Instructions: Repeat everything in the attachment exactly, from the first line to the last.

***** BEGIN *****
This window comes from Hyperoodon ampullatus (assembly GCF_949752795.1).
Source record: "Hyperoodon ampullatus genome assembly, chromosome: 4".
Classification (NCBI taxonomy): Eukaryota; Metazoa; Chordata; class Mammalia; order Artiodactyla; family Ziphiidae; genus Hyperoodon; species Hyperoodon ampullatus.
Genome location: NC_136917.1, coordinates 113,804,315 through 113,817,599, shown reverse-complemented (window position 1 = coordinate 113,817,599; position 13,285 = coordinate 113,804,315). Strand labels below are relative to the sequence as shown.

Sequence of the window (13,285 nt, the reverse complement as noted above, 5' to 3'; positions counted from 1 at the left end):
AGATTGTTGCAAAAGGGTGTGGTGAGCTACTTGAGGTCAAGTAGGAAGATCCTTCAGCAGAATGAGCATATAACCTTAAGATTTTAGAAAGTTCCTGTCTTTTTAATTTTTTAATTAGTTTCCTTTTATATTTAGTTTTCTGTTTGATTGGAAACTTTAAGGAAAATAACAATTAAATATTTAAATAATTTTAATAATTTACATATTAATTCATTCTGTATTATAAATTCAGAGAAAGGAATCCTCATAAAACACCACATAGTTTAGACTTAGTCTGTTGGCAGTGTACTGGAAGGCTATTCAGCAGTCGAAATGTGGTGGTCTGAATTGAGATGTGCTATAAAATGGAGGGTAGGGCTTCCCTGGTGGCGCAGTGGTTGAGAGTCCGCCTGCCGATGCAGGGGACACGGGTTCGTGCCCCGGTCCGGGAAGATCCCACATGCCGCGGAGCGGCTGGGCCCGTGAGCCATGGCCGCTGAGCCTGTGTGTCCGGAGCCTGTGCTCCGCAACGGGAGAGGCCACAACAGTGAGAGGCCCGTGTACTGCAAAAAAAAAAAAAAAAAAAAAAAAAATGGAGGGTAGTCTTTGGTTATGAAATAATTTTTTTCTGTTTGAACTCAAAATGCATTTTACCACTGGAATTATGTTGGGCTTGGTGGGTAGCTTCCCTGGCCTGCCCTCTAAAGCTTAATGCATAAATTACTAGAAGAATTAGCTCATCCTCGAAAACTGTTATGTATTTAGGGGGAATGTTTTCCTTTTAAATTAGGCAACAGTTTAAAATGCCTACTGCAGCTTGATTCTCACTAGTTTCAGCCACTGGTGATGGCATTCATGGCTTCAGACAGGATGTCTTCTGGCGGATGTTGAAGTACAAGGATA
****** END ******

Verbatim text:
This window comes from Hyperoodon ampullatus (assembly GCF_949752795.1).
Source record: "Hyperoodon ampullatus genome assembly, chromosome: 4".
Classification (NCBI taxonomy): Eukaryota; Metazoa; Chordata; class Mammalia; order Artiodactyla; family Ziphiidae; genus Hyperoodon; species Hyperoodon ampullatus.
Genome location: NC_136917.1, coordinates 113,804,315 through 113,817,599, shown reverse-complemented (window position 1 = coordinate 113,817,599; position 13,285 = coordinate 113,804,315). Strand labels below are relative to the sequence as shown.

Sequence of the window (13,285 nt, the reverse complement as noted above, 5' to 3'; positions counted from 1 at the left end):
AGATTGTTGCAAAAGGGTGTGGTGAGCTACTTGAGGTCAAGTAGGAAGATCCTTCAGCAGAATGAGCATATAACCTTAAGATTTTAGAAAGTTCCTGTCTTTTTAATTTTTTAATTAGTTTCCTTTTATATTTAGTTTTCTGTTTGATTGGAAACTTTAAGGAAAATAACAATTAAATATTTAAATAATTTTAATAATTTACATATTAATTCATTCTGTATTATAAATTCAGAGAAAGGAATCCTCATAAAACACCACATAGTTTAGACTTAGTCTGTTGGCAGTGTACTGGAAGGCTATTCAGCAGTCGAAATGTGGTGGTCTGAATTGAGATGTGCTATAAAATGGAGGGTAGGGCTTCCCTGGTGGCGCAGTGGTTGAGAGTCCGCCTGCCGATGCAGGGGACACGGGTTCGTGCCCCGGTCCGGGAAGATCCCACATGCCGCGGAGCGGCTGGGCCCGTGAGCCATGGCCGCTGAGCCTGTGTGTCCGGAGCCTGTGCTCCGCAACGGGAGAGGCCACAACAGTGAGAGGCCCGTGTACTGCAAAAAAAAAAAAAAAAAAAAAAAAAATGGAGGGTAGTCTTTGGTTATGAAATAATTTTTTTCTGTTTGAACTCAAAATGCATTTTACCACTGGAATTATGTTGGGCTTGGTGGGTAGCTTCCCTGGCCTGCCCTCTAAAGCTTAATGCATAAATTACTAGAAGAATTAGCTCATCCTCGAAAACTGTTATGTATTTAGGGGGAATGTTTTCCTTTTAAATTAGGCAACAGTTTAAAATGCCTACTGCAGCTTGATTCTCACTAGTTTCAGCCACTGGTGATGGCATTCATGGCTTCAGACAGGATGTCTTCTGGCGGATGTTGAAGTACAAGGATA